Meanwhile, women of all ages gave themselves a disgusted head-slap for not realizing sooner that their anatomy was far more compelling to men than any man’s anger at “being left behind” or his vague yearning for “change” or even his distrust of “elites” in Washington. Their candidate’s slogan of “Looking for Our Kind of Men!” showed up on t-shirts with memes of busty women bursting out of bikini tops.

    Even some women liked the rallies and planned to vote for the female candidate. They enjoyed the attention of the men all around them. For the women on the stage, their message was clear: “Come and get it; that is if you can figure out how to convince any one of us to comply.” They each had several bodyguards, but their slow, blinking, sexy eyes said, “Oh yes. Soon!” At the rallies, everyone was invited to dream of the days when men ruled. “Our Kind of Men!”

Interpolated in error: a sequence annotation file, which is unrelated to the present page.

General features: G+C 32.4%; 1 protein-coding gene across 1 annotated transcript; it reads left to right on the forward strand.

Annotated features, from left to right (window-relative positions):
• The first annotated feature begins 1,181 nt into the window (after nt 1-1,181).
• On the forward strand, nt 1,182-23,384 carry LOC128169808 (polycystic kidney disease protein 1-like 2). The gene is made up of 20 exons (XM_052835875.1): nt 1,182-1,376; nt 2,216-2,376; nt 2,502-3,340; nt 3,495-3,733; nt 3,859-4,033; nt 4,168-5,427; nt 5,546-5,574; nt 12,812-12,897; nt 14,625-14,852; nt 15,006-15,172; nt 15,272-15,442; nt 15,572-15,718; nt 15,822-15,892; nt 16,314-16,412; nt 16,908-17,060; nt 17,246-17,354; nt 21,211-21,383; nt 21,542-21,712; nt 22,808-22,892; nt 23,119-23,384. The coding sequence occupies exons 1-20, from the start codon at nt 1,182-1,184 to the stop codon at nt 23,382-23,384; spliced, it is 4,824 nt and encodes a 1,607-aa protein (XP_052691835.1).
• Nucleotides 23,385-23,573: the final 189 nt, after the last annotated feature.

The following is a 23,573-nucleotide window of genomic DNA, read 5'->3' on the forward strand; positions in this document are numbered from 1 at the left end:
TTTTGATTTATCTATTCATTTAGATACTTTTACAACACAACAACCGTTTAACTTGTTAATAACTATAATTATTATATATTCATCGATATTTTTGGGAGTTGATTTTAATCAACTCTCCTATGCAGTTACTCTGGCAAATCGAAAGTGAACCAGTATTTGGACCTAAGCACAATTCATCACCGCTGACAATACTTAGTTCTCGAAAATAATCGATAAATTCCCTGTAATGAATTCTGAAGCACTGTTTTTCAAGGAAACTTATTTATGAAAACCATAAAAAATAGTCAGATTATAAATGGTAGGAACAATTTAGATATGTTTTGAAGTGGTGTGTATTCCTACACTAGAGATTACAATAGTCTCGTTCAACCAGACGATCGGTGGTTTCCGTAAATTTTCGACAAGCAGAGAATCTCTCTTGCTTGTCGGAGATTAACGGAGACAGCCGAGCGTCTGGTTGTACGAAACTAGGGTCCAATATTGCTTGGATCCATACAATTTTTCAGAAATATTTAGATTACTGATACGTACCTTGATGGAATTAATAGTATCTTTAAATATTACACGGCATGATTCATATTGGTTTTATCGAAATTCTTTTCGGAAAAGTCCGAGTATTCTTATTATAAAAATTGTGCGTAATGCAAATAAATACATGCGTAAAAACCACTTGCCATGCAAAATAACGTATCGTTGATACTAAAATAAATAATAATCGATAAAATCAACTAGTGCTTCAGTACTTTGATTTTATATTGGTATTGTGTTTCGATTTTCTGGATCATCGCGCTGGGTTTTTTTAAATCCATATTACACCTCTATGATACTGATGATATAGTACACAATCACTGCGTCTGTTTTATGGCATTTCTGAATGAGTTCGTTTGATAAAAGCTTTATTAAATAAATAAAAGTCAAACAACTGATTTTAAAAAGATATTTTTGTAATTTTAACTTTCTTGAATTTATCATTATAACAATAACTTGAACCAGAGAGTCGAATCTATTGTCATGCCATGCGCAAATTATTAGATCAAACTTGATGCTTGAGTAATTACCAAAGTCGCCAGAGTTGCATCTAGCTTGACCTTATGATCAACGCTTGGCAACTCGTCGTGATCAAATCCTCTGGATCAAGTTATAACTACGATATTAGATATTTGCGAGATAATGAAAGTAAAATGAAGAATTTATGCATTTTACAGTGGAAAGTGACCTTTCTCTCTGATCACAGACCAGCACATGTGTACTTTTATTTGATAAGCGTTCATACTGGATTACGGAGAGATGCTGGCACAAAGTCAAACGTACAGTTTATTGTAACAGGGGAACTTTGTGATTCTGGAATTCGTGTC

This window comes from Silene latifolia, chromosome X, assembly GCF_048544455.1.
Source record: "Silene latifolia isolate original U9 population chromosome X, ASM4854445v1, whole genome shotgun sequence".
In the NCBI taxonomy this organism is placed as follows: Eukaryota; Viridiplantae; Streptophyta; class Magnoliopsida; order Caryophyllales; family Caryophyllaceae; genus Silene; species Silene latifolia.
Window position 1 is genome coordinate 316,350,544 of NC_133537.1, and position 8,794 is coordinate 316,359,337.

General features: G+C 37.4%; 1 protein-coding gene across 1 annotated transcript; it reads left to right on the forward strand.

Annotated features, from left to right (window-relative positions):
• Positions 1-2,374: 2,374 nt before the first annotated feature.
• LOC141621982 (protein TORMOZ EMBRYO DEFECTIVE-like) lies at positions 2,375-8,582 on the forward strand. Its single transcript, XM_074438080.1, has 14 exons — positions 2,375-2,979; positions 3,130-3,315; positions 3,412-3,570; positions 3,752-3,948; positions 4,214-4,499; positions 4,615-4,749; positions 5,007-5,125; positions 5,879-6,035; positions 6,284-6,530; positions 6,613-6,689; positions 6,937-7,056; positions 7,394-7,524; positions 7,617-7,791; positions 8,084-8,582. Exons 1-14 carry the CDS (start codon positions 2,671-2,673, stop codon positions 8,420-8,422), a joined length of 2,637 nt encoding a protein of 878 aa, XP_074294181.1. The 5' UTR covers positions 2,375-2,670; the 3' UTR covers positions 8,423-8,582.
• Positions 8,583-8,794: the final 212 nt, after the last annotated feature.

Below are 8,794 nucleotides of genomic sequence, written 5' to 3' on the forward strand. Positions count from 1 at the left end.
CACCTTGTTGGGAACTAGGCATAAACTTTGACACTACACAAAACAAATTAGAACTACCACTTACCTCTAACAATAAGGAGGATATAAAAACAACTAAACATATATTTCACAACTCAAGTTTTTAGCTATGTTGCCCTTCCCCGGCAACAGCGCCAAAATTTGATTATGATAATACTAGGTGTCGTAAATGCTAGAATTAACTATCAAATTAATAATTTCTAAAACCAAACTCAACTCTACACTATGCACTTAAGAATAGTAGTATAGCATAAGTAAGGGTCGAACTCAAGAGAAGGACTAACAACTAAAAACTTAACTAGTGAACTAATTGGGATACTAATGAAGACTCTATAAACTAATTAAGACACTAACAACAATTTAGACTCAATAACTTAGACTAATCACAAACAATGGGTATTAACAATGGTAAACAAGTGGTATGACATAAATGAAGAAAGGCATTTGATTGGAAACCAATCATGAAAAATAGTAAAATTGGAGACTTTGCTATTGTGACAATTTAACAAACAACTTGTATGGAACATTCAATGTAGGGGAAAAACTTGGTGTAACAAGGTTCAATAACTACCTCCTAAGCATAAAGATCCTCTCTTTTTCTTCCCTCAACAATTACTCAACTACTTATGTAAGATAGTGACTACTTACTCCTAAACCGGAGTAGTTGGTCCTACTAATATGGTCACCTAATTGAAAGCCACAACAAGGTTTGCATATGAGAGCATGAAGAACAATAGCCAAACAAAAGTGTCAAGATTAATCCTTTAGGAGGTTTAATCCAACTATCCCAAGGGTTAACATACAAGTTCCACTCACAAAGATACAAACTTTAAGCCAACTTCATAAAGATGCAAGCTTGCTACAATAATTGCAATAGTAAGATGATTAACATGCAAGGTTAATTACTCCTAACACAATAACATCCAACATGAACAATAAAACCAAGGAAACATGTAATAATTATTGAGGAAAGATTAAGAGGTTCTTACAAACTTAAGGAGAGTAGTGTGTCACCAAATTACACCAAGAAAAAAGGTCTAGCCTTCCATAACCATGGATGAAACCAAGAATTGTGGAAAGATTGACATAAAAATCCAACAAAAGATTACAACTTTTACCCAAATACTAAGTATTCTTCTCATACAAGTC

The press constantly decried this blatant appeal to baser instincts, but the rallies kept growing. They were fun! Anyone who objected was quickly shown the door. The female candidate and her spokeswomen had zero trouble getting press coverage since they had all been chosen for their blatant sex appeal. One quick vote was all that was required, and then all dreams would come true.

    Gee, who would have thought peoples’ votes could so easily be won?

    • In that case, I vote for the lovely LaTrine, a bouncy, buxom lass who claims center pole as her home-away-from-home at Texas Teasers, a club billed as a gentlemen’s retreat, at least until three in the morning, when the gentle and not-so-gentle men have to return to reality, a place that LaTrine lost track of a couple of years ago when the suggestive stares of strange men were less concerting than what she endured at the hands of her father, under the disavowing eyes of her mother, who was glad the bastard was finaly giving her some peace.